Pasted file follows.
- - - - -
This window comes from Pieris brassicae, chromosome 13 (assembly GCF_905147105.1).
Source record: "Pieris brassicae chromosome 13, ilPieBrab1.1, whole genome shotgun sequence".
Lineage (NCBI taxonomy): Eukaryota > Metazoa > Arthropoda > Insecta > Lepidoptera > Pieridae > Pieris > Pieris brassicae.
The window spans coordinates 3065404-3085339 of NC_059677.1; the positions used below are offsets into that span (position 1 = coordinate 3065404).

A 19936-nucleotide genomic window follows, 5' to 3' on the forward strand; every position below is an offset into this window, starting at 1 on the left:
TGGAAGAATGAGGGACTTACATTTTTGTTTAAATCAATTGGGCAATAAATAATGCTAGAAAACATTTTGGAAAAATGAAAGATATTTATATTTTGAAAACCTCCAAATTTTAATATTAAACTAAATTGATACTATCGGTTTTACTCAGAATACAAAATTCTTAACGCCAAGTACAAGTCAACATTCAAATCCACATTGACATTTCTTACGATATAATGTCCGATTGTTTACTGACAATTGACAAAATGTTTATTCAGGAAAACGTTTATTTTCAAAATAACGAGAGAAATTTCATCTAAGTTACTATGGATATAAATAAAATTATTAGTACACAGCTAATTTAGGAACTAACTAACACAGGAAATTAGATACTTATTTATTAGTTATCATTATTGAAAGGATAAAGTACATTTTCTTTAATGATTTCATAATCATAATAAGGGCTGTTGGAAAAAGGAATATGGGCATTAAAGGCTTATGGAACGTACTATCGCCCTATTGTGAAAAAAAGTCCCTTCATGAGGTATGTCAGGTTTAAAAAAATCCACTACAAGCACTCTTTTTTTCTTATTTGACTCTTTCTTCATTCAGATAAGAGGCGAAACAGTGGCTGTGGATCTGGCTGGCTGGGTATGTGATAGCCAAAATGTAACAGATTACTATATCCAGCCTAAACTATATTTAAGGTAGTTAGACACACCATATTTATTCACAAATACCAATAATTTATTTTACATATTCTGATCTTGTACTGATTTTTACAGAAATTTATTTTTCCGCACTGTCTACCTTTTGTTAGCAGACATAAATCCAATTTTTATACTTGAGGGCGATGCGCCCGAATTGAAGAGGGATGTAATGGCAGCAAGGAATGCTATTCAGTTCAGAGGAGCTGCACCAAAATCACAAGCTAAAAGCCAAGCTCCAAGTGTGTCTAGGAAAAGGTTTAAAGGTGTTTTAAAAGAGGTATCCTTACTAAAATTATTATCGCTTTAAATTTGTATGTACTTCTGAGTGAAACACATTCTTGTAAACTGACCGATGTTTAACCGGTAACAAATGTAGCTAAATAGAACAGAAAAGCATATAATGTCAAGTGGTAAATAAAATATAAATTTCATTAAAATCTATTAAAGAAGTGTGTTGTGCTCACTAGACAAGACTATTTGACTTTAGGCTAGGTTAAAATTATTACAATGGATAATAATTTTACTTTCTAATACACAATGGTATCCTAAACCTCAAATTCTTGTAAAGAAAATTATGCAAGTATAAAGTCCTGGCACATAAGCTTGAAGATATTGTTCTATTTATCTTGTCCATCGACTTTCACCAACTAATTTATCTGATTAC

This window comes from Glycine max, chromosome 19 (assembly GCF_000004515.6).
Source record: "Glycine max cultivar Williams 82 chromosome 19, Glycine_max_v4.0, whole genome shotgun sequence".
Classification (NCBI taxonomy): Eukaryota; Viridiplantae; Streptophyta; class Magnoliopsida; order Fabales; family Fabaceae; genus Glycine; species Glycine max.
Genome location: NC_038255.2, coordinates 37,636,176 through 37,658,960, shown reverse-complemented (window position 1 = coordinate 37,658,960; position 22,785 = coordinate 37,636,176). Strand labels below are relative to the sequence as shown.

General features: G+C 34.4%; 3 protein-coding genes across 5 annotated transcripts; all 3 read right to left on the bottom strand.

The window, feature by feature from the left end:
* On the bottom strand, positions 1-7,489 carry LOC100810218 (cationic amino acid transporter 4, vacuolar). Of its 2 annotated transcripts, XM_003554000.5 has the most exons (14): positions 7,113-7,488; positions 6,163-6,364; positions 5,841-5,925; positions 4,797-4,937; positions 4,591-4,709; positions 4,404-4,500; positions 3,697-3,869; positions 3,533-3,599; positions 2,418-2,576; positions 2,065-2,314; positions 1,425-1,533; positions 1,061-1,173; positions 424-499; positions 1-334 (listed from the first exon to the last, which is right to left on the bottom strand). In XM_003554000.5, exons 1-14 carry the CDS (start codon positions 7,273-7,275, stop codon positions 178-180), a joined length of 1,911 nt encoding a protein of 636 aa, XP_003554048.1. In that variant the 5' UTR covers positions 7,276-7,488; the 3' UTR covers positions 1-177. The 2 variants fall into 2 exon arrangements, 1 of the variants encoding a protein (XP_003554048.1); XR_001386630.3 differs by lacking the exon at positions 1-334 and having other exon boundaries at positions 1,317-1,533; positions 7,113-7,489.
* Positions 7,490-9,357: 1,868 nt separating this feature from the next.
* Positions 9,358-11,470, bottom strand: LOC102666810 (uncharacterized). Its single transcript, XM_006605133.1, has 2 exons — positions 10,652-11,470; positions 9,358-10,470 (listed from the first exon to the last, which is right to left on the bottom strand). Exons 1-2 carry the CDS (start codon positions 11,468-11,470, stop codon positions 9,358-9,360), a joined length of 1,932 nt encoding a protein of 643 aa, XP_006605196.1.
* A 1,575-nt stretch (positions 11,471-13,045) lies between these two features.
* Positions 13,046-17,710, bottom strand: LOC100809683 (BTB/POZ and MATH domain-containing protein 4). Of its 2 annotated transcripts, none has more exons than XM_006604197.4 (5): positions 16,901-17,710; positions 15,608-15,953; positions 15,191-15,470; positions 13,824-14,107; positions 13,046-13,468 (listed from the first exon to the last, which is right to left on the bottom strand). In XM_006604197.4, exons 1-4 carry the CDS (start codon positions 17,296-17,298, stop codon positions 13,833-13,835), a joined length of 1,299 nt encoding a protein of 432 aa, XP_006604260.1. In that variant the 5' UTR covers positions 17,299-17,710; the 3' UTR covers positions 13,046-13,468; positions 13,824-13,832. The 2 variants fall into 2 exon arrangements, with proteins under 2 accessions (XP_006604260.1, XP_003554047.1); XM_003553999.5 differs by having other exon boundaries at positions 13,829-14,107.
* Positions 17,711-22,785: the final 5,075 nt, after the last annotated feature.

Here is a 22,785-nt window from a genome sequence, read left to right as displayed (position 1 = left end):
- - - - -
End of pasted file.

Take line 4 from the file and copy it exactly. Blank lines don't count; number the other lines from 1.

The window spans coordinates 3065404-3085339 of NC_059677.1; the positions used below are offsets into that span (position 1 = coordinate 3065404).